At NUT Conference it was announced that the union is to produce its own guidance for members on the teaching of reading. They would do well to look at that produced by their counterparts in the American Federation of Teachers, before following the lead of some anti-phonics ranters within their own ranks!

Phil Beadle, in the programme mentioned above stated that teaching those individuals to read was the most rewarding thing he has ever done in teaching. This, from a winner of one of the government’s Teacher of the Year awards, is pretty revealing. He is a very angry man, because he knows that the teaching profession is letting down countless numbers of children. He knows that he was never trained how to help children who couldn’t read in secondary school. Just give them a word puzzle and sit them in the corner. Send them off to the special needs rooms to fill in more word puzzles. Send them to the restart room or sin bin when they kick off. Oh, and give them a word puzzle. Not my job to teach them how to read, that’s what primaries are for. This used to be the same attitude in primaries where junior teachers were concerned. If they haven’t learned in the infants they must be special needs or its their parents fault. Where does the buck stop?

Where does the buck stop?
Where it should stop is with the teacher training institutions who are to a man Whole Language advocates, currently politicising play in early years so that no early years teacher can feel free to teach for fear of being accused of being too formal, and is expected to follow children round with post-it notes logging each time they spontaneously meet one of the 119 or so criteria in the new Early Years curriculum document. But that’s a whole other article.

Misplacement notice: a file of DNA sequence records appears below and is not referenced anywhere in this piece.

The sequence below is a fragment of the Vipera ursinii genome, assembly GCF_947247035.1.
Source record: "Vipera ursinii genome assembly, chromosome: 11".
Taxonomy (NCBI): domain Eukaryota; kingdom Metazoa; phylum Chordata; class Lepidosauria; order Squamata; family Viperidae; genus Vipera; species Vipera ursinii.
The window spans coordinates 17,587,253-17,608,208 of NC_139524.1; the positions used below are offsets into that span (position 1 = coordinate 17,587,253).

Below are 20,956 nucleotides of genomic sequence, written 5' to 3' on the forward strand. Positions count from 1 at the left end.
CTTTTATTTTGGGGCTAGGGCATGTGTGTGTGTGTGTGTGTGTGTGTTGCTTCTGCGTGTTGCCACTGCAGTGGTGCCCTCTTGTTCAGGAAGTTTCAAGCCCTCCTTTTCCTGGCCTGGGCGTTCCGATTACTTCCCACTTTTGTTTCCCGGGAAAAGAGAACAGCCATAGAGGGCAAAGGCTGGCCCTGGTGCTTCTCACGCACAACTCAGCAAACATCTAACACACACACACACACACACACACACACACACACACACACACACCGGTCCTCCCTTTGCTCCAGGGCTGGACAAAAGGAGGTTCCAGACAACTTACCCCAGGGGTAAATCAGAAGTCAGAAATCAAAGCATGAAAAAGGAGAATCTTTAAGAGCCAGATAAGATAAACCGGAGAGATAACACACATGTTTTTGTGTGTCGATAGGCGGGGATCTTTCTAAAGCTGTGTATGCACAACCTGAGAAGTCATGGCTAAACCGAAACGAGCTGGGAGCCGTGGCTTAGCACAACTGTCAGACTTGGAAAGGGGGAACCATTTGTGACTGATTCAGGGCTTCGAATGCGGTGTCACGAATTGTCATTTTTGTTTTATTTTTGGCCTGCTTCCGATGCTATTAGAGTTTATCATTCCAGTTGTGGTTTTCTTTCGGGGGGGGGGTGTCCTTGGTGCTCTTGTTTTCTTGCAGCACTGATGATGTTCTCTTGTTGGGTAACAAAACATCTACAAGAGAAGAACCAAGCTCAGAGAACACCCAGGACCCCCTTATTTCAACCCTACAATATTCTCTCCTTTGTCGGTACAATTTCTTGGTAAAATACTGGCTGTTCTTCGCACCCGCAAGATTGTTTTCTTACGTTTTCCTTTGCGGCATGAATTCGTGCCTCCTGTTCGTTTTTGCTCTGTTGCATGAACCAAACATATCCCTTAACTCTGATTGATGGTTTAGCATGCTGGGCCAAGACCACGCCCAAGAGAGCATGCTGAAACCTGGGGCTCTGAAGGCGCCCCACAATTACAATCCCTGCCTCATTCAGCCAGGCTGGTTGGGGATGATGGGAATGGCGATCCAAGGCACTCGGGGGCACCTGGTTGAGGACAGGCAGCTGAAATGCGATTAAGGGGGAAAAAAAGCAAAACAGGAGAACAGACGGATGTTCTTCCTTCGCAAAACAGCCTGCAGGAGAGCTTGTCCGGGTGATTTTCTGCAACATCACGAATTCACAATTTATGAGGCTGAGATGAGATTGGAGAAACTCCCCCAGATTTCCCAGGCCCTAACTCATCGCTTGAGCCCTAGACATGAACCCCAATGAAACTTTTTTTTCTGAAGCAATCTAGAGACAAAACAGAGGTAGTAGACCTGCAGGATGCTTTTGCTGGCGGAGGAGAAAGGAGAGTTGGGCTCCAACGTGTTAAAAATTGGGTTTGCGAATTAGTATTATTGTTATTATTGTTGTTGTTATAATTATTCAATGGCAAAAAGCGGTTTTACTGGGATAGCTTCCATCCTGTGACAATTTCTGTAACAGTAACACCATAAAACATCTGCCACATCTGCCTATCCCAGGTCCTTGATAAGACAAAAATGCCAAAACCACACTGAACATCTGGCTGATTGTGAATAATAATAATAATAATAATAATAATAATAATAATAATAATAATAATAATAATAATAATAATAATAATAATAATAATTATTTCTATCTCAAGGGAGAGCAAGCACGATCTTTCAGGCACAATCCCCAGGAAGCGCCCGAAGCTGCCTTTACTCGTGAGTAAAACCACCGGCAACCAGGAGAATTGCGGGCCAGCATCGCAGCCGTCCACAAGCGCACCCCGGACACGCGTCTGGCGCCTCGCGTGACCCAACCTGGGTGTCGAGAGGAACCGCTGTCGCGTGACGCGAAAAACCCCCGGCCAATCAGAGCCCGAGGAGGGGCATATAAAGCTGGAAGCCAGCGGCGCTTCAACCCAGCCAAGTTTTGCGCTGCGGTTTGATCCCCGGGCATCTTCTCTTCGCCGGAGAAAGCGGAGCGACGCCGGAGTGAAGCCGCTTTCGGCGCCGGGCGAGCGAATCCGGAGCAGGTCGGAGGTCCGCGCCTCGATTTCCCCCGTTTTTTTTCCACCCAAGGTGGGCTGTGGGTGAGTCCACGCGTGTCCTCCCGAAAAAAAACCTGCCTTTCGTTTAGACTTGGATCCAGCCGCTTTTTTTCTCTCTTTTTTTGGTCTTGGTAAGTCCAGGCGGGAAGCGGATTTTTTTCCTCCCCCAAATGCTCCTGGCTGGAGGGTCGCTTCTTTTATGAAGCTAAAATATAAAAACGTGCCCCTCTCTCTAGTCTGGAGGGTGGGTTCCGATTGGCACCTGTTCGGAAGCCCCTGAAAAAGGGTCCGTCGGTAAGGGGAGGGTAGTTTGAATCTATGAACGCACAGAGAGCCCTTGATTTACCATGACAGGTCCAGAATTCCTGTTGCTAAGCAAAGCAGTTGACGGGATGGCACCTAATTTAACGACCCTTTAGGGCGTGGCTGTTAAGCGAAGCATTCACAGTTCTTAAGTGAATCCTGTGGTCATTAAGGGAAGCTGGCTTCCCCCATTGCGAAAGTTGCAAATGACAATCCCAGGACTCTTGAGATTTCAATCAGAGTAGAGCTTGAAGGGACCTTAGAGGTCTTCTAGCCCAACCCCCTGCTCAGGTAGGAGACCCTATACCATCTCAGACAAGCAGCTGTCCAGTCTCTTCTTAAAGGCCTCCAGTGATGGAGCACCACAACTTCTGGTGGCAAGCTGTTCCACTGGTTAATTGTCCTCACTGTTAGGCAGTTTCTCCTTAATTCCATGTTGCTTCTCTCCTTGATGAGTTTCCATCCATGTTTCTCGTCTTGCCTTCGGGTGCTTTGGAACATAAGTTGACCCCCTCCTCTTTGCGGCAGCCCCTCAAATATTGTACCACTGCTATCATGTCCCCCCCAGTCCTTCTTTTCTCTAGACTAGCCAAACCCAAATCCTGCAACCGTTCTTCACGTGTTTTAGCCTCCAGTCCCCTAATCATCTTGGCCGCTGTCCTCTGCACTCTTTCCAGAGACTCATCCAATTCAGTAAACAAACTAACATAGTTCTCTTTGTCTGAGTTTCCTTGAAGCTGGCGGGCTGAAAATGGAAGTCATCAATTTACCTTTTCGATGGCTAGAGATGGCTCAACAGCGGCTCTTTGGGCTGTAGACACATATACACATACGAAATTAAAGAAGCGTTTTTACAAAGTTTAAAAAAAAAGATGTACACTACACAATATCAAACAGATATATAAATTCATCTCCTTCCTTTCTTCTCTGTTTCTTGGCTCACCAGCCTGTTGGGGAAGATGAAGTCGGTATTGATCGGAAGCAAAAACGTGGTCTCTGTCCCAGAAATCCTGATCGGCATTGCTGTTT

If teachers have not been told the truth and not properly trained, despite there being research all pointing in one obvious direction where the teaching of literacy is concerned, surely we on the Left who campaign so vigorously for universal literacy in Bolivia should take up the cudgels on their behalf in Britain?

Who else is going to speak up for teachers getting the knowledge and training they deserve? Who else is going to campaign for universal literacy for the poor in this country?

The teacher unions should be offering their members continuing profession development (CPD) on the teaching of reading and the role of synthetic phonics. At the moment, for instance, the NUT offers absolutely nothing on reading in CPD. I would do training on synthetic phonics gratis, if it meant getting the word out to members, and help with guidance documents.

I bought a book for a girl at my school, who is the first in her family to be able to read, for her to have something to read in the holidays and to show her how proud I was of her. Her mother said, “Thank God we’ve got one clever one in the family." It has nothing to do with being clever, and everything to do with getting the teaching right.

Responsibility of the Left
To me, it all boils down to this. We, on the Left, have a responsibility to campaign for the teaching profession to be properly trained so they can teach every child to read, at the same time as working to change how society is ordered!

The overlooked fourth factor has a vital part to play in the struggle for social progress. If you are not literate you do not have access to ideas for change. Or are we saying change is something that must be done on their behalf and that the poor must remain as victims to be done to, not participating?

Let the revolution in teacher training begin. We have nothing to lose but illiteracy, and everything to win.

Jo Shadwell